Exercise does obvious things like reducing body fat, but it also strengthens bones, aids co-ordination, increases balance and flexibility, improves stamina and concentration and reduces anxiety and sadness. When we give our children the gift of sport, we are giving them a means to expend their energy in a fun, halal way that benefits their body and mind, insha Allah. Statistics have shown that children who start young are more likely to exercise as adults, thus carrying the benefits with them. So, start the habit early!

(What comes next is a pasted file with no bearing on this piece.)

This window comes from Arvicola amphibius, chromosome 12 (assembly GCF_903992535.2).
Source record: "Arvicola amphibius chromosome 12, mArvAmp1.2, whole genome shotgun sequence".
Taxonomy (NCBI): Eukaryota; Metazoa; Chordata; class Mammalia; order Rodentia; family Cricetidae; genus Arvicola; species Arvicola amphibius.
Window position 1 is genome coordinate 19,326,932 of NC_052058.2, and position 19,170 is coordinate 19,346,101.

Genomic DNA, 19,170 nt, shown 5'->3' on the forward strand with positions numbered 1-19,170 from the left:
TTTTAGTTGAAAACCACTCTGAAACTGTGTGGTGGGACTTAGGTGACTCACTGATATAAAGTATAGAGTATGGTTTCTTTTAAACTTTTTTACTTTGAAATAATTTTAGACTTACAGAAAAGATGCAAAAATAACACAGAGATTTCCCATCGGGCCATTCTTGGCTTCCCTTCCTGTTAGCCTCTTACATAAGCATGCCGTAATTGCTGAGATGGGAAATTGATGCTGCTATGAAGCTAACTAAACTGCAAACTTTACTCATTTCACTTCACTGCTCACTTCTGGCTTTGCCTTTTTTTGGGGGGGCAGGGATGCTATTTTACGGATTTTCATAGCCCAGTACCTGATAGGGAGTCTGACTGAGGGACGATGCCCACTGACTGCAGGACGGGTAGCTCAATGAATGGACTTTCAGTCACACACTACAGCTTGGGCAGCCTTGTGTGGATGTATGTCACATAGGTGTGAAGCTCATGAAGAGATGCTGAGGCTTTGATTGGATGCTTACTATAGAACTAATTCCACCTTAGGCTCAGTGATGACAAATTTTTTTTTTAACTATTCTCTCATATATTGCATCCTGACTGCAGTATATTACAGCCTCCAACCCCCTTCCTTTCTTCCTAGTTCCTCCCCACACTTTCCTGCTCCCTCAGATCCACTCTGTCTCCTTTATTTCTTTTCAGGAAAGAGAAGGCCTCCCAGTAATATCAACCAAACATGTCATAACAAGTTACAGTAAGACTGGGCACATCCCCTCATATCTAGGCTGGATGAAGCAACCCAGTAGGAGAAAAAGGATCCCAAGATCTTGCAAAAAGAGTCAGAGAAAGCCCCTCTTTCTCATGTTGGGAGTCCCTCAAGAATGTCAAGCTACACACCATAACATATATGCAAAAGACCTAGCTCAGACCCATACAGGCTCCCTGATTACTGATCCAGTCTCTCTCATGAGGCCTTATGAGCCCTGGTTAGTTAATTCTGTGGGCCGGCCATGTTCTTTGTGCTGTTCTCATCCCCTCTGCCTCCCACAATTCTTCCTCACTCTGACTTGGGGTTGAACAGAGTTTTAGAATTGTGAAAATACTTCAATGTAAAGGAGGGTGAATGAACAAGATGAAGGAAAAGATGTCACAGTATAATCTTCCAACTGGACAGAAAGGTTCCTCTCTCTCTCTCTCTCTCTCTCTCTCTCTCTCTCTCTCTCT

Sometimes, children growing up in countries where they are part of a Muslim minority need to have a strong character and staying power. Sport can help nurture valuable life skills, which can contribute to this. Sports have the potential to impact your child’s overall self-esteem, self-worth and confidence. Exercising daily can give children a better outlook on their bodies and fitness levels, and even small children can become more confident when they excel at certain sports. Whether it is martial arts, swimming, basketball or football, mastering a skill gives a child more confidence to try new activities. The American Academy of Pediatrics remarks that with confidence and parental support, sports can positively impact the way children feel about themselves. Sport is an excellent character-building tool. You may think that football entails nothing more than kicking a ball up and down the field, but it subtly incorporates the importance of teamwork and time and conflict management. Losing a game in sport teaches a child how to control their emotions, as well as giving them a goal to work towards. Having training sessions teaches them how to discipline themselves to turn up on time and hopefully put 100% into what they are doing. None of these are intended to take away the fun aspect or enjoyment of the sport.